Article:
Alice Megawati Pringadi v. Richard Heffern--Appeal from 207th District Court of Hays County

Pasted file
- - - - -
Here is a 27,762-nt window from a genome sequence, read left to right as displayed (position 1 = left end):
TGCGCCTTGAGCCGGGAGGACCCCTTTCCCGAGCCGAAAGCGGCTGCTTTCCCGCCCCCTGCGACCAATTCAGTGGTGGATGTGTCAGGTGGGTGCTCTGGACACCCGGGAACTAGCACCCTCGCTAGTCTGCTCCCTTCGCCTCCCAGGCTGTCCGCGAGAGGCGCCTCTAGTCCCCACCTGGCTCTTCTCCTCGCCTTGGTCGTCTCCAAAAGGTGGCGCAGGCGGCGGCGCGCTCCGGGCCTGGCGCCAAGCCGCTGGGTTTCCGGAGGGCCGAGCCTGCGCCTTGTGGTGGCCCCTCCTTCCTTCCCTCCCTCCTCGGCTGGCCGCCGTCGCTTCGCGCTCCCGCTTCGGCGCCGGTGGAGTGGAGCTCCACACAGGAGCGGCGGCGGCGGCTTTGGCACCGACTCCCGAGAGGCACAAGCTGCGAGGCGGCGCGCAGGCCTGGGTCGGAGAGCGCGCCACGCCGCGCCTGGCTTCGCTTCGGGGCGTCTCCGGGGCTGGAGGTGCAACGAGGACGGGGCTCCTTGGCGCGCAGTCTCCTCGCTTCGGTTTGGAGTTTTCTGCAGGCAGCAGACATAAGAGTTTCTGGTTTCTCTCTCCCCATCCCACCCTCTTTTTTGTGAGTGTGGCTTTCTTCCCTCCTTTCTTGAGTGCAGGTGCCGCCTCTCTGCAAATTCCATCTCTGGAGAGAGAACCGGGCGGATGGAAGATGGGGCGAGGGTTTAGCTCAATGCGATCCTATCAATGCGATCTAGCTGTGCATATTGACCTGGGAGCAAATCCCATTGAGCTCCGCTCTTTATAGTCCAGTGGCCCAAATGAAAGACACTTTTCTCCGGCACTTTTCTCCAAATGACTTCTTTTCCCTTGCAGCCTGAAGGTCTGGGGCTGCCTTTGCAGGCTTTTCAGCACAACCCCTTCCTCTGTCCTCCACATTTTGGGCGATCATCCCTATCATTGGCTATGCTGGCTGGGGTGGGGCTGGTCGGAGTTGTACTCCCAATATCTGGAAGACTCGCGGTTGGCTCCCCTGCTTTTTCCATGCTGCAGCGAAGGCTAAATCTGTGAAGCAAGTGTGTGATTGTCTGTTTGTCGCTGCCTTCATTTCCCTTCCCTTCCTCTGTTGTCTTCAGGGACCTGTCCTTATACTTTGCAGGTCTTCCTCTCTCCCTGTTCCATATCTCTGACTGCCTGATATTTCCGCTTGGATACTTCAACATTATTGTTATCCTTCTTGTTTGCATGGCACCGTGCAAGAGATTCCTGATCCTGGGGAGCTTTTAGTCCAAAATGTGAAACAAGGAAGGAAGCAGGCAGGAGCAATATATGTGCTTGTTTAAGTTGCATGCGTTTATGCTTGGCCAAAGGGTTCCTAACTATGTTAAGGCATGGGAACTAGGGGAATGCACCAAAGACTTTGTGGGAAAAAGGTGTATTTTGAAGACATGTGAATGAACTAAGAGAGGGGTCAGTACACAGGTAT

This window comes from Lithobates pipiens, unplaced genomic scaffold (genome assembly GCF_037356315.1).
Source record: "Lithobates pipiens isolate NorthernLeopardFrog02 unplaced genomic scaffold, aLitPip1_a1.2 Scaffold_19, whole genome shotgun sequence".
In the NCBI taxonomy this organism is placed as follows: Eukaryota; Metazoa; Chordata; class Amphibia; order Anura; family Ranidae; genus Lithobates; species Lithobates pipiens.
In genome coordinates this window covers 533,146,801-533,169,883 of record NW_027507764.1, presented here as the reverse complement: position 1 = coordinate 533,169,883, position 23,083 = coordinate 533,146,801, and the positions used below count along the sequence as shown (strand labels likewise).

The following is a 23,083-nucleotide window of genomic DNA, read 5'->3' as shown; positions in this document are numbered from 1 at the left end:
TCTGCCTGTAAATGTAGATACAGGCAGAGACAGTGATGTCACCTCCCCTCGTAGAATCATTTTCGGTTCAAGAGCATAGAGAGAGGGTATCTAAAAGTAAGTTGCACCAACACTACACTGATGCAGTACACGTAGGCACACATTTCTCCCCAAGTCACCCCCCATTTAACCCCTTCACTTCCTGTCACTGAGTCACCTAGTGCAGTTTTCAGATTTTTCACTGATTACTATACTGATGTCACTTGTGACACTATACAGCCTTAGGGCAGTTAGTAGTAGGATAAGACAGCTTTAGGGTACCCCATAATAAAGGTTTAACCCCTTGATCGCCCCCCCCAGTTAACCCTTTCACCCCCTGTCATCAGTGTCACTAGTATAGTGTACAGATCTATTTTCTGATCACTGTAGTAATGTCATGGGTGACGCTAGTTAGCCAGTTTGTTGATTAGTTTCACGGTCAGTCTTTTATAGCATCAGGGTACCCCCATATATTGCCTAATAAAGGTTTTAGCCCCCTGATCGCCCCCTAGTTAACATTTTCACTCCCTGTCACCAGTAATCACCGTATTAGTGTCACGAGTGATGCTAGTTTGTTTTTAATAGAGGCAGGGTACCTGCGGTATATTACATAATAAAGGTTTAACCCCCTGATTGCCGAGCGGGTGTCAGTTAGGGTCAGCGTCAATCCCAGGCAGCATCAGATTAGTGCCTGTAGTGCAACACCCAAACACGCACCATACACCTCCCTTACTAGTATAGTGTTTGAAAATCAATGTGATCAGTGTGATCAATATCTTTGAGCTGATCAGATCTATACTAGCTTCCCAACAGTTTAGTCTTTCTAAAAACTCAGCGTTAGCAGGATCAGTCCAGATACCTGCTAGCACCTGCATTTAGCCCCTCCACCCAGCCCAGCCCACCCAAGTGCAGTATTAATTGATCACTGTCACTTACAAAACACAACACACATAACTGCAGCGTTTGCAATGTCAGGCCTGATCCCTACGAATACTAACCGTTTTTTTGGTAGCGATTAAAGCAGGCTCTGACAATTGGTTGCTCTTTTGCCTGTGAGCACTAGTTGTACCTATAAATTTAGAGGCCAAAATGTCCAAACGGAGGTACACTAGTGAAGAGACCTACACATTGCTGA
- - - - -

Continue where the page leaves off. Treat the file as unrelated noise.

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TEXAS COURT OF APPEALS, THIRD DISTRICT, AT AUSTIN NO. 03-05-00501-CV Alice Megawati Pringadi, Appellant v. Richard Heffern, Appellee FROM THE DISTRICT COURT OF HAYS COUNTY, 207TH JUDICIAL DISTRICT NO. 2004-1622, HONORABLE HOWARD S. WARNER, II, JUDGE PRESIDING MEMORANDUM OPINION Alice Megawati Pringadi brings a restricted appeal challenging the portion of a default divorce decree that names Richard Heffern as the joint managing conservator of their child A.P.H., grants him the exclusive right to designate the primary residence of the child, and orders Pringadi to pay child support. Specifically, she contends that the district court erred by failing to make a record of the hearing in which the court made these determinations. See Tex. Fam. Code Ann. ยง 105.003(c) (West 2002). In reply, Heffern does not argue that Pringadi has failed to meet the technical requirements of a restricted appeal, and the record indicates that a restricted appeal is appropriate in this case. See Tex. R. App. P. 30; Gold v. Gold, 145 S.W.3d 212, 213 (Tex. 2004); Stubbs v. Stubbs, 685 S.W.2d 643, 644 (Tex.1985). Rather, Heffern asserts that (1) Pringadi is estopped from challenging the divorce decree because she accepted the benefits of the decree through her exercise of possession of A.P.H, or, in the alternative, (2) any error in failing to make a record of the hearing was harmless because the parents were named joint managing conservators. First, we conclude that Pringadi s exercise of her right to possession of A.P.H. pursuant to the terms of the divorce decree was not an acceptance of the benefits of the divorce decree. The divorce decree s possession order does not afford Pringadi a benefit, but rather it limits her rights with regard to her child. See Hawkins v. Hawkins, 999 S.W.2d 171, 178 (Tex. App. Austin 1999, no pet.) (no acceptance of benefit of divorce decree through acquiescence to child-support order). Second, the family code s requirement of a record in a suit affecting the parentchild relationship is mandatory and is not subject to harmless error review. See Stubbs, 685 S.W.2d at 644; Rogers v. Rogers, 561 S.W.2d 173,173-74 (Tex. 1978); In re Vega, 10 S.W.3d 720, 722 (Tex. App. Amarillo 1999, no pet.); G.S.K. v. T.K.N., 940 S.W.2d 797, 799 (Tex. App. El Paso 1997, no writ). Because Pringadi (1) brought her appeal within six months of the judgment, (2) was a party to the underlying suit, (3) did not participate in the hearing on the divorce decree, and (4) has demonstrated reversible error in the trial court s failure to record the hearing, we reverse the district court s judgment and remand for a new trial on the parent-child issues of conservatorship, possession, and support.1 See Stubbs, 685 S.W.2d at 644-45. Bea Ann Smith, Justice Before Justices B. A. Smith, Patterson and Puryear Affirmed in Part; Reversed and Remanded in Part Filed: November 3, 2005 1 Pringadi has not challenged the granting of divorce or the division of property, so those portions of the divorce decree are affirmed and will not be the subject of the hearing on remand. 2